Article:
Some of earliest U.S. landscape photos coming to New Orleans
Monday, September 25, 2017
New Orleans Museum of Art via AP
NEW ORLEANS -- Some of the oldest daguerreotypes and photographs of U.S. landscapes are about to go on display in New Orleans, as part of the first exhibit and study of such landscapes made east of the Mississippi River.
Photographs of vast, unspoiled Western vistas are well known, many of them from federal land surveys after the Civil War. Photography had had a while to develop by then -- "people could take cameras with them into the West," said Russell Lord, curator of photography at the New Orleans Museum of Art .
But, he said, "in many ways, when photography comes to the East, people have reshaped the land, and people photograph that process."
And by the end of the century, photographers were taking note of industry's devastation and pushing for preservation of what wilderness remained.
"East of the Mississippi: Nineteenth-Century American Landscape Photography," which debuted with four months at the National Gallery of Art in Washington, will run from Oct. 6 to Jan. 7 at the New Orleans Museum of Art -- its only other stop. About 62,000 people saw it in Washington.
"Some of the oldest known photographs in this country are in this exhibit, and many are being shown for the first time ever -- and probably the only time in our lives, because the material is fragile and light-sensitive," said Lord, who worked on the exhibit with creator Diane Waggonner, curator of 19th-century photography at the National Gallery.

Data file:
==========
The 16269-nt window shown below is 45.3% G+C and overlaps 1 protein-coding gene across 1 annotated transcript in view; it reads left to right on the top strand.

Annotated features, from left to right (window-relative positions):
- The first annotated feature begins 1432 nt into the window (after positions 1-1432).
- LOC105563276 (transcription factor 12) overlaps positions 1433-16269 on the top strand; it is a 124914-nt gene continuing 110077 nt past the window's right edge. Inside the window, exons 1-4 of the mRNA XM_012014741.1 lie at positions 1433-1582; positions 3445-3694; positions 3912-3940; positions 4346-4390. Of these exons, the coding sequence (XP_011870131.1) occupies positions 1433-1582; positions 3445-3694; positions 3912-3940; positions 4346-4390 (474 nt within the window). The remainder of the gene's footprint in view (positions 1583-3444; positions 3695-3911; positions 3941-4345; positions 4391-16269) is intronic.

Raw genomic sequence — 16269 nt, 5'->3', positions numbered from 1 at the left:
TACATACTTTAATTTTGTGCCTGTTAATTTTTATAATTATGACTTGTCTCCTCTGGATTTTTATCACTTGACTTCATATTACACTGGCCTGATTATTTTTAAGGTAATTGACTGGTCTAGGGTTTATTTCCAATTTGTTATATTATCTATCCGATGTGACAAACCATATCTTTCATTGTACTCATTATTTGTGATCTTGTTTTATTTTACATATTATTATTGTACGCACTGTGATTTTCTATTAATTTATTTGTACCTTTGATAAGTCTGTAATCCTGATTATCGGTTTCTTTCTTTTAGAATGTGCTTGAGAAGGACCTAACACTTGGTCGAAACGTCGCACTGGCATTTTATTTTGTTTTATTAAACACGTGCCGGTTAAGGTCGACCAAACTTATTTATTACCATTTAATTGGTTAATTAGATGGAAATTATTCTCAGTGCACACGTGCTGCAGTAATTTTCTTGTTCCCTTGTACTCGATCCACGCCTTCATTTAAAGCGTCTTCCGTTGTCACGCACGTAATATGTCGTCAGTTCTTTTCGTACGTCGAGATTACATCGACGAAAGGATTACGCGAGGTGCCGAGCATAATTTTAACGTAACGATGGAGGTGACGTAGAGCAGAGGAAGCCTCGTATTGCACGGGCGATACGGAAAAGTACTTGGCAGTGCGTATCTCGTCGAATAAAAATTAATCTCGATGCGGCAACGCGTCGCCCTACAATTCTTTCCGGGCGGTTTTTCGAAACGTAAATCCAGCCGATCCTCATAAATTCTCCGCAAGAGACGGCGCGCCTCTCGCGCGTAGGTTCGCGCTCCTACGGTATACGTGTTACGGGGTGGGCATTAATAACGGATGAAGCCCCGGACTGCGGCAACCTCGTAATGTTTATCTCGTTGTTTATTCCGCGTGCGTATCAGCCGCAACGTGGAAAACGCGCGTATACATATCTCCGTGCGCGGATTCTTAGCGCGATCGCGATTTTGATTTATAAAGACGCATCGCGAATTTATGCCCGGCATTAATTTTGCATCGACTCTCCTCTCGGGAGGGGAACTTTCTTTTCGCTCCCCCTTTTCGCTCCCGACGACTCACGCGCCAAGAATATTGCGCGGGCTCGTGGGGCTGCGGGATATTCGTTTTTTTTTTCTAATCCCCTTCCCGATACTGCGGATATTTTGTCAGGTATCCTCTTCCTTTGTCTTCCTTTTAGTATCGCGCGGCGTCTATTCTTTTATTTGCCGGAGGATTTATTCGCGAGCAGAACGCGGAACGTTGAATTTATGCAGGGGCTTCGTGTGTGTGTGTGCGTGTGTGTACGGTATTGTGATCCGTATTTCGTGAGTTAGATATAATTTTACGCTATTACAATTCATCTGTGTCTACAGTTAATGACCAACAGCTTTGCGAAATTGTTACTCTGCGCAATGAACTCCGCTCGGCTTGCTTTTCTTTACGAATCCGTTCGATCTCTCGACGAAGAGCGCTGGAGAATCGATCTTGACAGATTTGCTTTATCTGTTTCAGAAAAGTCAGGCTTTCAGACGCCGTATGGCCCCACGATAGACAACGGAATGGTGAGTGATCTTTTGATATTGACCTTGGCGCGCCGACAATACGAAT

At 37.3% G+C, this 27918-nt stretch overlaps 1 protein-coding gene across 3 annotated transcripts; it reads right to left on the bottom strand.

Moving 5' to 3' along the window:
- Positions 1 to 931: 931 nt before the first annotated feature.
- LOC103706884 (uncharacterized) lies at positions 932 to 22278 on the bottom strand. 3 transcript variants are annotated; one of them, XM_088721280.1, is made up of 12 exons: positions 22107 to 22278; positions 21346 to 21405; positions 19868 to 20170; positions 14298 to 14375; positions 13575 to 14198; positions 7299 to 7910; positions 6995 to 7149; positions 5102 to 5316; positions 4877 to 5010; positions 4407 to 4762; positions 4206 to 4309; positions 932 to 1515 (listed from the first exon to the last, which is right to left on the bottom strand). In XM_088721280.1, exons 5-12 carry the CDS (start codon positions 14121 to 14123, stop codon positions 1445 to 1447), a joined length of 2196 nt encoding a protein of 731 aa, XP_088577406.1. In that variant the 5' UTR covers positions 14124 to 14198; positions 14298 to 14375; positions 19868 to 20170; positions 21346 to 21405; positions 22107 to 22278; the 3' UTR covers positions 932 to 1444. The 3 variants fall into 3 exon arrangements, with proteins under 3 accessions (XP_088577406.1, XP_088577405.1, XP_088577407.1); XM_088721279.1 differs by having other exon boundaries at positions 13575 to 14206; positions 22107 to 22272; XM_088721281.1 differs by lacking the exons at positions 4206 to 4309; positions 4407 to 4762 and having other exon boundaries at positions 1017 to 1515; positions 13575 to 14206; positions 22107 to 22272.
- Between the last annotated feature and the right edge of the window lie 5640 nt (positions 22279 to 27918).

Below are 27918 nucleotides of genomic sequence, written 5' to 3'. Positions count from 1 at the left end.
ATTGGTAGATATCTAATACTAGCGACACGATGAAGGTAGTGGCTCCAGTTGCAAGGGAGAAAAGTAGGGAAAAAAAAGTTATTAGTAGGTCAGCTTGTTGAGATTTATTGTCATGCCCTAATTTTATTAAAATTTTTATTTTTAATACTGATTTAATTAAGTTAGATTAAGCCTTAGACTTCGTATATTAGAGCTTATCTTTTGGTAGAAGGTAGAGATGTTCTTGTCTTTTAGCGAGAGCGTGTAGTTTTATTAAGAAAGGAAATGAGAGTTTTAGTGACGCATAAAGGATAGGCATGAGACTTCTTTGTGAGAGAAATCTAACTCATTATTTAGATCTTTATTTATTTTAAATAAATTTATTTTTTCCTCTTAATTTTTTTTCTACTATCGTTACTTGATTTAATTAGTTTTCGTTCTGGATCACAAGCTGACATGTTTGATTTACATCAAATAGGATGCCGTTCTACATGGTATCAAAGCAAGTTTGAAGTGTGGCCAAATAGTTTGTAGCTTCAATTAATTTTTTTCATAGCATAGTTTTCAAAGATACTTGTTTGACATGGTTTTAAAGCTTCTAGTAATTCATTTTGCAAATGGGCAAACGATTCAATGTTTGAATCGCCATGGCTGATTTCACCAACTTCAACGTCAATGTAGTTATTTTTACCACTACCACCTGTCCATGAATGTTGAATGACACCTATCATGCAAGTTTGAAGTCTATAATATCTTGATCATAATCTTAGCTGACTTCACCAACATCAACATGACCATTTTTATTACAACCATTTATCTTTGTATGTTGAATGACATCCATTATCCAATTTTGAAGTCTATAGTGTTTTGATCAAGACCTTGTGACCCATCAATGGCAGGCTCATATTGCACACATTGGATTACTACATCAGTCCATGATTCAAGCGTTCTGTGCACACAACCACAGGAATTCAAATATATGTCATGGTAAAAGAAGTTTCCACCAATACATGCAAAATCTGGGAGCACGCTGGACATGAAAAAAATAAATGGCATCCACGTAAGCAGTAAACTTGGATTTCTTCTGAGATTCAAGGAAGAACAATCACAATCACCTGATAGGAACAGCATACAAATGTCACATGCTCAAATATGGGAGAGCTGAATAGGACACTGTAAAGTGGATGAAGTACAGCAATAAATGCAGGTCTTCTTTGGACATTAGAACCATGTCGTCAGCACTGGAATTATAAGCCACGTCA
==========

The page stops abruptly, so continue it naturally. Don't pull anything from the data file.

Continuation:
The oldest include a 1939 daguerreotype of Newburyport, Massachusetts, by Boston-area physician Henry Coit Perkins, and -- lent by the library of Newcastle University in England -- two shots of Niagara Falls taken in 1840 by English scientist Hugh Lee Pattinson.
France had made Louis Daguerre's process of fixing images on polished silver a gift to the world in August 1939, and articles about it arrived in this country that September. U.S. scientists and others began experimenting almost immediately, Waggonner wrote in the exhibit's 270-page catalog.
Experiments with paper-based photography had reached the U.S. a few months earlier than daguerreotype, starting with salt prints, but it wasn't until the 1850s newer paper processes took over the field.
The earliest landscapes appear to be essentially whatever was in the experimenters' neighborhood. Waggonner said she expected to find mostly scenic views, such as those of Niagara and the White and Adirondack mountains -- the sort of pictures painted by landscape artists of the time.
She found such photographs. "But at the same time, what photographers were so interested in was the way the land and landscape were being developed -- industrialization, mining, the railroads," she said.